“Beware the barrenness of a busy life.” Socrates
I wonder what he would have thought if saw modern life today. With our smart phones and technology, are lives seem to be busier than ever. Life rushes at an alarming speed. People seem to pride themselves in their busyness. For my late mother, busyness was a badge of honor–her busyness was illustrated by her filled calendar. Often, she judged my life on how busy my social calendar was. But being busy doesn’t mean anything’s being accomplished. Being busy doesn’t mean you’re really working. My daughter, who works and has three children, always says to someone who tells her how busy they are, “Why doesn’t your busy and my busy get together?”
Personally, I feel many people are addicted to busyness. I have an employee who constantly tells me how busy he is. (No, he’s not that busy. At times, perhaps, but then he needs to better manage his time and not talk so much.) Jane Austen said, “Life seems but a quick succession of busy nothing.” And I have to agree. I feel many people have lost time for pleasure, long walks, curling up with a good book, making a craft, especially compared to our grandparents. Has technology made your life easier or harder? Is your life a pressure cooker of things you must do?
It’s the beginning of a new week. Why not examine your busyness and see what you can eliminate to open time up? We all have the same amount of time each day. It’s how we manage our time which makes the difference. Learn to do less and feel good about it. Your health will thank you.
“Adopt the pace of nature; her secret is patience.” Emerson
One of the reasons I moved to the mountains was to slow my inner life down. It’s hard to have “my panties in a wad” when I’m surrounded with the beauty of the mountains, tall pines, and blue sky. Nature teaches us patience. She also illustrates, if we step back and listen and watch, that we are not in control. The only thing we have control over in our lives is our inner lives, and this is where meditation helps. We must learn to let go and let the Divine. To live in balance, we need to live in harmony and with the rhythms of the seasons. We must respect Nature’s laws and learn to take the seasons and the weather as they come. Even though it’s April, we will have snow tonight. I always think daffodils look beautiful draped in snow. I often find it interesting that people spend a large chunk of their energy complaining about the weather. As if we can control the weather? Even the weathermen can’t get it right and they have computer models.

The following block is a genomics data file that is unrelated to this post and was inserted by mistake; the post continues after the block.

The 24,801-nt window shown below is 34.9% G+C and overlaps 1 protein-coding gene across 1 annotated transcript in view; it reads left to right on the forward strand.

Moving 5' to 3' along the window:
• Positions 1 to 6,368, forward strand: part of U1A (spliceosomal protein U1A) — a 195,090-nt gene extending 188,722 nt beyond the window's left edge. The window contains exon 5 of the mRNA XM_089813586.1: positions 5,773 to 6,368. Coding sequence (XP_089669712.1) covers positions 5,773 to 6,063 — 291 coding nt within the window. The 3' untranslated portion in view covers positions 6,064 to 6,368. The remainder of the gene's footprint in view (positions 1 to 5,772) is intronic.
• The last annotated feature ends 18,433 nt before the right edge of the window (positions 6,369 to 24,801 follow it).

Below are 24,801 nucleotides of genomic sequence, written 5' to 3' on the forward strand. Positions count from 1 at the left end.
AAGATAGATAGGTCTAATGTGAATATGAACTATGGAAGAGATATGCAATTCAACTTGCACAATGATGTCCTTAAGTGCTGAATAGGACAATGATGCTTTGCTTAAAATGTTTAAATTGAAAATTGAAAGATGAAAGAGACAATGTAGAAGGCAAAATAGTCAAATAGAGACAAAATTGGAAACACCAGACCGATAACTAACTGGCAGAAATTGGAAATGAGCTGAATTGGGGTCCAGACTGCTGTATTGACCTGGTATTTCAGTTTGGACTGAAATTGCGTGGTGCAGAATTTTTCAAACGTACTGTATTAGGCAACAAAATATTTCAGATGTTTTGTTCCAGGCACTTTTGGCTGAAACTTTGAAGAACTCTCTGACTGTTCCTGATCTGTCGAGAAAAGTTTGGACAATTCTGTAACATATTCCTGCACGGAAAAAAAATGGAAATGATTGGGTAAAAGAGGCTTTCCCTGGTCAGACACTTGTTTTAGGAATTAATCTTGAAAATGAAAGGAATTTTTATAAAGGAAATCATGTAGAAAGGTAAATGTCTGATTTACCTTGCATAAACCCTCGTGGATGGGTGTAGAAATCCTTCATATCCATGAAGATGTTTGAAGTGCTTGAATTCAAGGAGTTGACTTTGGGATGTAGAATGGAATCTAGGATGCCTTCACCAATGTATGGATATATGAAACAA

One of your goals should be to live in balance. Spring is an easier time to achieve balance. The days are longer and usually warmer. The air is filled with the scent of blooming flowers. The sky is blue and the air is fresh. Meditation will help you find that balance.
“A yogi is much more disciplined in his speech. Yogic tradition has it that speech must pass before three barriers prior to be uttered aloud. These barriers come in the form of three questions: Is it kind? Is it true? Is it necessary?” Prem Prakash
One of the benefits of living in this country is we have the right of free speech. However, I have witnessed many people abusing this right. Our ancestors fought for this right because the countries they fled did not have this right. Unfortunately, many people abuse this right and intentionally hurt others with their words. When you develop right speech, you become aware of your words because what you say and how you say it has a direct influence on the person you are. How does one develop right speech? Be aware of those you come in contact with. Stay away from lying, haughty behavior, and gossip. If you use harsh words, you will become aggressive. If you partake in gossip, hurtful words will come back to you. Develop right thought, which is the first step before right speech. Our thoughts and emotions are closely linked and they spill out of us verbally. If you indulge in negative thought, this will lead to negative speech, hatred, and jealousy. When you learn to stay in the present moment, you will have the ability to step back and internally ask yourself before you speak: Is it true, is it kind, is it necessary? Most of the times it is not one of those statements.